Band 3 Researcher; Head of Division of Genomics and Microbial Diversity
Lecturer, MSc in Advanced Systematics and Taxonomy, Imperial College/NHM, and MRes in Biodiversity and Conservation, UCL/NHM
Senior Research Associate, Zoology Department, Oxford University
Vice-President, British Society for Protist Biology
2005 DPhil, Zoology Department, Oxford University
2001 MSc (Integrative Bioscience), Zoology Department, Oxford University
1999 BSc (Biological Sciences, Open University)
1993 MA (Music, The Queen's College, Oxford University)
My group works on a range of protist/microbial-related projects, with a developing emphasis of organismal interactions, parasitic protists and the ecology of disease risk.
Key projects and our collaborators are described below.
Emerging diseases are those that have appeared for the first time or may have existed previously but are rapidly increasing in incidence, severity (virulence) and geographic range. One of the main drivers of disease emergence is environmental change caused, for instance, by global warming, pollution and invasive species. Disease emergence can result as a consequence of the responses of infectious agents (parasites, pathogens) to environmental change, when invasion promotes host switching, or because of pathologies associated with exposure to toxins or other environmental contaminants. It is increasingly evident that understanding and predicting emerging diseases will require characterising and determining disease risk potential of poorly known parasites and pathogens (microbes, viruses, fungi, etc.), asymptomatic infections, and poorly understood or novel interactions (host-symbiont, vector-parasite, etc.). Another interpretation of ‘emerging’ is in terms of emerging awareness: many microbial parasites are very poorly known, often restricted to the few taxa of clear economic significance. We are interested in the broader picture, looking at parasite diversity in general and their dynamics in natural ecosystems. Some of the groups of interest are Ascetosporea and Phytomyxea (see below), ichthysporeans, labyrinthulids, Myxozoa (Cnidaria), X-cell (alveolates), parasitic variosean amoebae, and viruses.
I have a long-standing interest in the diversity, phylogeny, and ecology of Cercozoa, including ‘Endomyxa’, which includes ascetosporean and phytomyxid parasites, vampyrellid amoebae, other large amoebae, and a large diversity of lineages known only from environmental sequences. One element of this work involves using a variety of methods to determine which organisms these environmental sequences correspond to.
Phytomyxids are the sister group to vampyrellid amoebae and are parasites of of plants, algae, and oomycetes. A few species are well known, principally those causing clubroot in brassicas, powdery scab of potatoes, and those acting as vectors for plant viruses. However, recent work suggests that there is a much higher diversity of unknown phytomyxids in a wide range of habitats, which are likely to be ecologically important in diverse ways.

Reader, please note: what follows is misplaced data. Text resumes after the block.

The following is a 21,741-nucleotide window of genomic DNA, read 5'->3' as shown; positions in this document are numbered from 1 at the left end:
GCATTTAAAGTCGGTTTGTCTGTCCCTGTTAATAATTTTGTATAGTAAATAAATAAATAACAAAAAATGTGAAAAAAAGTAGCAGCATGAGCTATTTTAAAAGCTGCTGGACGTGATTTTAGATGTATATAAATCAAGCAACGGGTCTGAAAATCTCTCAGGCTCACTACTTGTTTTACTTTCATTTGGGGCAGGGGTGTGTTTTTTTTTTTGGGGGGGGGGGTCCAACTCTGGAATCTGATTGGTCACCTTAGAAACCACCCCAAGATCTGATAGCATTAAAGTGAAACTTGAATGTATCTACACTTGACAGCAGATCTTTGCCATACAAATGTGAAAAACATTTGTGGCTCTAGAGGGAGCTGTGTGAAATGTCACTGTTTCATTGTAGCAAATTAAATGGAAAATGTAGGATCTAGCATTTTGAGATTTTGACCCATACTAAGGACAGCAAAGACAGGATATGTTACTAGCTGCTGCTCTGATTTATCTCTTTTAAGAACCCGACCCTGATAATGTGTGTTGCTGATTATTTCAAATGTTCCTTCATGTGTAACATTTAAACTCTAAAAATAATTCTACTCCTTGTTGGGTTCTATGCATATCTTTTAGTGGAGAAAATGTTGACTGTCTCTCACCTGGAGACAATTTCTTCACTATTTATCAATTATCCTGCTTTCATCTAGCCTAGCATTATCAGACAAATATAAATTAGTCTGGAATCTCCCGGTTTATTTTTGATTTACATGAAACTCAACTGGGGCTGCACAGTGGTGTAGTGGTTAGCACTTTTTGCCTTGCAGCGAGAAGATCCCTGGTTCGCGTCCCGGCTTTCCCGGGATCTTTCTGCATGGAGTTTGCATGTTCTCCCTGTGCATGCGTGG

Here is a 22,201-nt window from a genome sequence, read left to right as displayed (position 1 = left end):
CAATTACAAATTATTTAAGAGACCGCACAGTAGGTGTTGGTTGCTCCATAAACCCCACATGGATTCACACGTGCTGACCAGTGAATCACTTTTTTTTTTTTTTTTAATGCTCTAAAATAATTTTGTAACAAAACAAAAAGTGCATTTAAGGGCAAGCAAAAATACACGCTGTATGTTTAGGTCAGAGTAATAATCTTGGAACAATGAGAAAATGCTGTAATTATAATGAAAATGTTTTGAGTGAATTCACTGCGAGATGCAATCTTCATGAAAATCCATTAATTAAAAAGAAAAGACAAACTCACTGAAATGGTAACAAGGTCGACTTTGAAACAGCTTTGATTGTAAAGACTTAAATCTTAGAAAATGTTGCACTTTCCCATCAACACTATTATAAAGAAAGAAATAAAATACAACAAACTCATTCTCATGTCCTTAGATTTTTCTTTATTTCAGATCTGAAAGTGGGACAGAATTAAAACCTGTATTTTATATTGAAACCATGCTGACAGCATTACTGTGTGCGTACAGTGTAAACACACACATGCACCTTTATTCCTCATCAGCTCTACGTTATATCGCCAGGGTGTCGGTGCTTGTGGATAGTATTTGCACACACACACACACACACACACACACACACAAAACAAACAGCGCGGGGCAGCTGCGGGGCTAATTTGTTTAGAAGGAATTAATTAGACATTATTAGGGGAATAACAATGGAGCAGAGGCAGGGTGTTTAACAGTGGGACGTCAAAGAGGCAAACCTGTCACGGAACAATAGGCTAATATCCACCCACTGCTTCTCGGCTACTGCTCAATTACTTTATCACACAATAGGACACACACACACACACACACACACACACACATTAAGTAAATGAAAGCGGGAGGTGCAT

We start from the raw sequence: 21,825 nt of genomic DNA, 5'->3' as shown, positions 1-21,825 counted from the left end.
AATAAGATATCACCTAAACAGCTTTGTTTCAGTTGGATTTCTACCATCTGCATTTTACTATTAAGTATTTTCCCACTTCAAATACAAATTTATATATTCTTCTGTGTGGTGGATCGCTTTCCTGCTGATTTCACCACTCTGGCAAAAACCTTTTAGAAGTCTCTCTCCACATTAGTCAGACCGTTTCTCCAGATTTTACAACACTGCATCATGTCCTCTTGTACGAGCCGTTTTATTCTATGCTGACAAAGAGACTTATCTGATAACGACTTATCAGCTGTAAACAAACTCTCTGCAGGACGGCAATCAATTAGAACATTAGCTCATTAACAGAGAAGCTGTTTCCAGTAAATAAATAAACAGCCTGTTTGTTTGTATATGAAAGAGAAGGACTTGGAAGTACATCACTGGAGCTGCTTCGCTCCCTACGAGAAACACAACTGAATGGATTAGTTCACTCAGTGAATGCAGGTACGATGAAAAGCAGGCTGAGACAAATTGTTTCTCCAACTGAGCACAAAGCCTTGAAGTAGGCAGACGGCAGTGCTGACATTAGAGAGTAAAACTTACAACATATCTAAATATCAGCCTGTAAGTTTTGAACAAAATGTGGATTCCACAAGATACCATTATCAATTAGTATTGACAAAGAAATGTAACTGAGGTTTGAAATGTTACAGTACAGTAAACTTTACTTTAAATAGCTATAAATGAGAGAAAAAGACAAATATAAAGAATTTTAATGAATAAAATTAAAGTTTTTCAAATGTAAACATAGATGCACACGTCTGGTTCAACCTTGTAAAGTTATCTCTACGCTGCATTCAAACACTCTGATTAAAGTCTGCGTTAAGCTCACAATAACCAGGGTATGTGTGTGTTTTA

Ascetosporea are parasites of invertebrates, mostly marine. They include the haplosporidians, some of which are well-known (e.g. Haplosporidium nelsoni, which causes MSX disease of oysters) but most are unknown. Paradinium and relatives are currently known as parasites of copepods and prawns. Paramyxeans are parasites of shellfish, the best known example of which is Marteilia in oysters (marteiliosis). We have an active programme of research investigating diversity and distribution of many of these lineages.
Combined culture-based and molecular techniques have clarified the diversity and evolutionary relationships of many protozoan groups. However, one protozoan morphotype, the large, branched and/or net-forming heterotrophic naked amoebae, has figured only very rarely in this protozoological renaissance. These are extraordinary protists, which are often (very) large individual cells or large networks of many cell-like bodies that can cover many square centimeters of substrate. The single-celled forms can be split roughly into two behavioural types - those that adhere strongly to a surface and move only parts of the cell, generally slowly, and more mobile types that move the whole cell often quite rapidly, often with even faster pseudopodial activity. The network types are also behaviourally diverse, some with very active movement of organelles and cytoplasmic components around the network (which is sometimes itself very plastic) whereas in other strains such movement can be barely noticeable.